(Bloomberg) -- Presidential hopeful Will Hurd said his GOP primary rivals aren’t ready to be president if they’re afraid to stand up to Donald Trump.
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“You can’t kiss the behind of your opponent. That’s not a winning strategy,” Hurd, a former congressman from Texas, said from Dallas in an interview on Bloomberg Television on Thursday. “They are afraid.”
Hurd’s comments are thinly veiled knocks at Florida Governor Ron DeSantis, US Senator Tim Scott of South Carolina and other opponents seeking the Republican nomination who he says have been far too circumspect in their criticism of the former president amid a slew of criminal indictments. Last month, Republicans booed Hurd at an Iowa dinner after he said Trump was running for office to avoid prison.
Read More: Hurd Says Trump Running Because He Knows He Won’t Survive Prison
Hurd said he has met the 40,000-donor requirement to qualify for the first Republican debate next week in Milwaukee. He also believes he will meet the 1% support level in polls needed to meet the Republican National Committee‘s threshold for voter backing. He has until Monday to qualify.
Hurd reiterated that he won’t sign an RNC pledge to support the eventual nominee no matter who it is. Failing to do so could potentially keep him from participating in the debate. Trump has also said he won’t sign the Republican loyalty pledge and isn’t expected at the debate next week.
“I think we’re going to be able to resolve this with the RNC,” Hurd said.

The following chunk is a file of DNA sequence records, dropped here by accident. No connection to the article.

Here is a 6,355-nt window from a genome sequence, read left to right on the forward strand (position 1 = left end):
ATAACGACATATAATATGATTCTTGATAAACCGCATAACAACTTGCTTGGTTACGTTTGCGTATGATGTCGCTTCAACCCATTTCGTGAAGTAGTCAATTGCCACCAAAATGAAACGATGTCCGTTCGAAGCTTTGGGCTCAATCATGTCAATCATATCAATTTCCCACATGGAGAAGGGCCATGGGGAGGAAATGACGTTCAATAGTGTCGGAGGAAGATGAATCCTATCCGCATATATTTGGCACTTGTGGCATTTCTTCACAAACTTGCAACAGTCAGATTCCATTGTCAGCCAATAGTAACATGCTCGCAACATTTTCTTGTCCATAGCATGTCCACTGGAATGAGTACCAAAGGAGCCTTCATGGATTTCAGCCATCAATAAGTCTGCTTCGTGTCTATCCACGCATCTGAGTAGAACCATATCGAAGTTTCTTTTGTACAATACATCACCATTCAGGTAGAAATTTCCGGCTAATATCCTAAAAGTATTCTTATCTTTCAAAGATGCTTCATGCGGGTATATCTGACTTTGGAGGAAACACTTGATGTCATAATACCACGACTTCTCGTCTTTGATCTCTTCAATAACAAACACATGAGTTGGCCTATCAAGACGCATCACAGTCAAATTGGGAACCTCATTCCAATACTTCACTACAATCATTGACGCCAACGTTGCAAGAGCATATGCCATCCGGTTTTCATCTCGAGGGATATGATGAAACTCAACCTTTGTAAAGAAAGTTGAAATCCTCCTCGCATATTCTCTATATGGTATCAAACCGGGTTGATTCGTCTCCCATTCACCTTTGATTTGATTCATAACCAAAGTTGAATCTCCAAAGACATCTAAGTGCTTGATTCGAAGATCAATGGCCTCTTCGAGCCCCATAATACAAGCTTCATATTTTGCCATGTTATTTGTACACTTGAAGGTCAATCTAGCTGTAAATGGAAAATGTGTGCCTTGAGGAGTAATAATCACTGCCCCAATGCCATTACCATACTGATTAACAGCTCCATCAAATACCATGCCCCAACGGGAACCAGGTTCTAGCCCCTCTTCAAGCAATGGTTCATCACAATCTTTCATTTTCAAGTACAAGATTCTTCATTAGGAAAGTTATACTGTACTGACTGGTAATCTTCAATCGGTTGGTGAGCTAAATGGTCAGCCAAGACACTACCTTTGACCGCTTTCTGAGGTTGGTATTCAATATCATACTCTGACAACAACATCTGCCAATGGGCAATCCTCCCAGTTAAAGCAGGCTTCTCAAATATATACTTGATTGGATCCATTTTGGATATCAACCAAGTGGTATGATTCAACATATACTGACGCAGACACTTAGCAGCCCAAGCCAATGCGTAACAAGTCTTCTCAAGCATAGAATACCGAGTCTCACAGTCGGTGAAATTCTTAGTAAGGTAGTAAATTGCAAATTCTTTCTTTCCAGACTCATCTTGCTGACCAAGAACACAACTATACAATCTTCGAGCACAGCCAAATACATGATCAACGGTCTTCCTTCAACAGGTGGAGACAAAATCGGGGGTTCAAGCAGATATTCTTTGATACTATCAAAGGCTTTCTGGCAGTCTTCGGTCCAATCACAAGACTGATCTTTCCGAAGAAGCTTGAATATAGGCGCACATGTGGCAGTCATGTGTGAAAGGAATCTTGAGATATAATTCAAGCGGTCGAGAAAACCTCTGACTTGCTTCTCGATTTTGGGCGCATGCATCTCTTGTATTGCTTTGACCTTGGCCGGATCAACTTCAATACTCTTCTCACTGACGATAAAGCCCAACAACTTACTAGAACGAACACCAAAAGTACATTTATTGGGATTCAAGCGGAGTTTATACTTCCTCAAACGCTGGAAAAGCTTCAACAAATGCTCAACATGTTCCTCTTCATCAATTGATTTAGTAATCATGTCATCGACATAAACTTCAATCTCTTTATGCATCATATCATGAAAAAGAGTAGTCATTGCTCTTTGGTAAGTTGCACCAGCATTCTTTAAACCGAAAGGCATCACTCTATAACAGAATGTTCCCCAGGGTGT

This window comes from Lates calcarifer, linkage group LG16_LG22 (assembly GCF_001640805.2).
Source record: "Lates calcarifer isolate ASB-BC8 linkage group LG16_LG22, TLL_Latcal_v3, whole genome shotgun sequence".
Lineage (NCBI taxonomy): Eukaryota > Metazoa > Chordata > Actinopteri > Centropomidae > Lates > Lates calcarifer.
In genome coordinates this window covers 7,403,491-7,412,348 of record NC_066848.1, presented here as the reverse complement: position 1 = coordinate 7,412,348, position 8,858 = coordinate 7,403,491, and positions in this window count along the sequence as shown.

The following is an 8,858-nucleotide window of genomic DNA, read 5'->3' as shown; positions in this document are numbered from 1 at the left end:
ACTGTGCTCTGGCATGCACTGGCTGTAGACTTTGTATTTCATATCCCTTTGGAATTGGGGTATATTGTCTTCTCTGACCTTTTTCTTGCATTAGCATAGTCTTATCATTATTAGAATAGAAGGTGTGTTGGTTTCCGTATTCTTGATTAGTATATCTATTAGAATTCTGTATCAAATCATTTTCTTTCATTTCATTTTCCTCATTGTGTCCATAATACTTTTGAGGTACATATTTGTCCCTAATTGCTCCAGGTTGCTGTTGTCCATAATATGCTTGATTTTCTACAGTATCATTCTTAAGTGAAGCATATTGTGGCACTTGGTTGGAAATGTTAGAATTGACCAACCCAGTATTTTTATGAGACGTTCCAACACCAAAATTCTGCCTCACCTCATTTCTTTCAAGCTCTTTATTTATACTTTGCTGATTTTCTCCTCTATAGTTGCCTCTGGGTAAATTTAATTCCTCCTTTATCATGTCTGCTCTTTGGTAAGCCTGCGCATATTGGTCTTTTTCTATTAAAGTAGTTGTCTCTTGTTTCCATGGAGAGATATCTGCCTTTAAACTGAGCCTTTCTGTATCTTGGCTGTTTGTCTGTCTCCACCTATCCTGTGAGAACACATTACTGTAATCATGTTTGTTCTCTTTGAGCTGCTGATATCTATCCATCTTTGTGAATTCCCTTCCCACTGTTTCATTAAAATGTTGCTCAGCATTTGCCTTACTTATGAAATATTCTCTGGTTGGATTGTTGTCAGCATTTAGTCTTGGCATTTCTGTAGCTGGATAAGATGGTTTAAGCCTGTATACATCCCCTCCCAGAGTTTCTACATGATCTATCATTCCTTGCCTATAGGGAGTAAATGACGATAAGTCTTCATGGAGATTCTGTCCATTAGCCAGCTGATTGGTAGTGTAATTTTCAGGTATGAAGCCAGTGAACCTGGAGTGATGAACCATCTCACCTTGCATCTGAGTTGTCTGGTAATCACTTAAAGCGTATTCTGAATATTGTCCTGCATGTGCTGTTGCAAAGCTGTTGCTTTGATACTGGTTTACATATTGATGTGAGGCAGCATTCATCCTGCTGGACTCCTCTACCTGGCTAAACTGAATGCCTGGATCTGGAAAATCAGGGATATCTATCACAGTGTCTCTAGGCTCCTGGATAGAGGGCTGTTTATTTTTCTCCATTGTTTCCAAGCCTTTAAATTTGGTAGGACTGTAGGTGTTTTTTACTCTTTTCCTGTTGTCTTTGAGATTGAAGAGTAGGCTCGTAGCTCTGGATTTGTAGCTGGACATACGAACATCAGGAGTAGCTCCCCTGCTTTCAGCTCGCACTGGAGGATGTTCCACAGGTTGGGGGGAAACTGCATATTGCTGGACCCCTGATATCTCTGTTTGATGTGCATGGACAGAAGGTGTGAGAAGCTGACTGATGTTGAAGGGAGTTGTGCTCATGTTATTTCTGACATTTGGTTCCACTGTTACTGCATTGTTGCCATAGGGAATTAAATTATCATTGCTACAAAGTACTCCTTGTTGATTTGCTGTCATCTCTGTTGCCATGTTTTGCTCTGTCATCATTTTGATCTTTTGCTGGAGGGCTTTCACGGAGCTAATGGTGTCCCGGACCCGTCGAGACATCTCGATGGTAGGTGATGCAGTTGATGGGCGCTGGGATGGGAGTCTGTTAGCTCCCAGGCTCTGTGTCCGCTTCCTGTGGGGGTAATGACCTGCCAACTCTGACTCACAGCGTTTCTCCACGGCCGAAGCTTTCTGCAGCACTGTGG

A strong showing at the debate is crucial for Hurd’s campaign. As one of the lowest-polling and least-funded candidates, he needs the exposure. The latest numbers from FiveThirtyEight, which aggregates polling data, has Hurd with 0.2% support. Trump is leading the pack with 54%, followed by DeSantis with 15%.
Hurd, 45, steers away from culture-war issues, preferring to focus on foreign policy, the economy and technology. He said he is broadly supportive of the US continuing to supply Ukraine with equipment and weapons, a contrast with many conservative Republicans in Congress who are calling to cut off financial support.
Hurd, who was until June a board member of the ChatGPT parent company OpenAI, also has cast himself as a tech-friendly politician. He said that the emerging technology has the power to be a useful educational tool, but that it needs oversight and regulation. He said that AI needs to follow the law and that major applications of the technology should require permits.
With President Joe Biden’s suffering at the polls — a recent Quinnipiac survey found him with just 37% support — there’s a ripe opportunity for Republicans to win the presidency in 2024, Hurd said. It shouldn’t be hard to find a winning candidate, he emphasized.
“All we gotta do is put up someone who’s not a jerk, who’s not a racist, who’s not a homophobe, who’s not a misogynist and we can see victories in places we probably haven’t seen,” Hurd said.
(Adds that Hurd has met a threshold for participating in the GOP debate in the fourth paragraph.)
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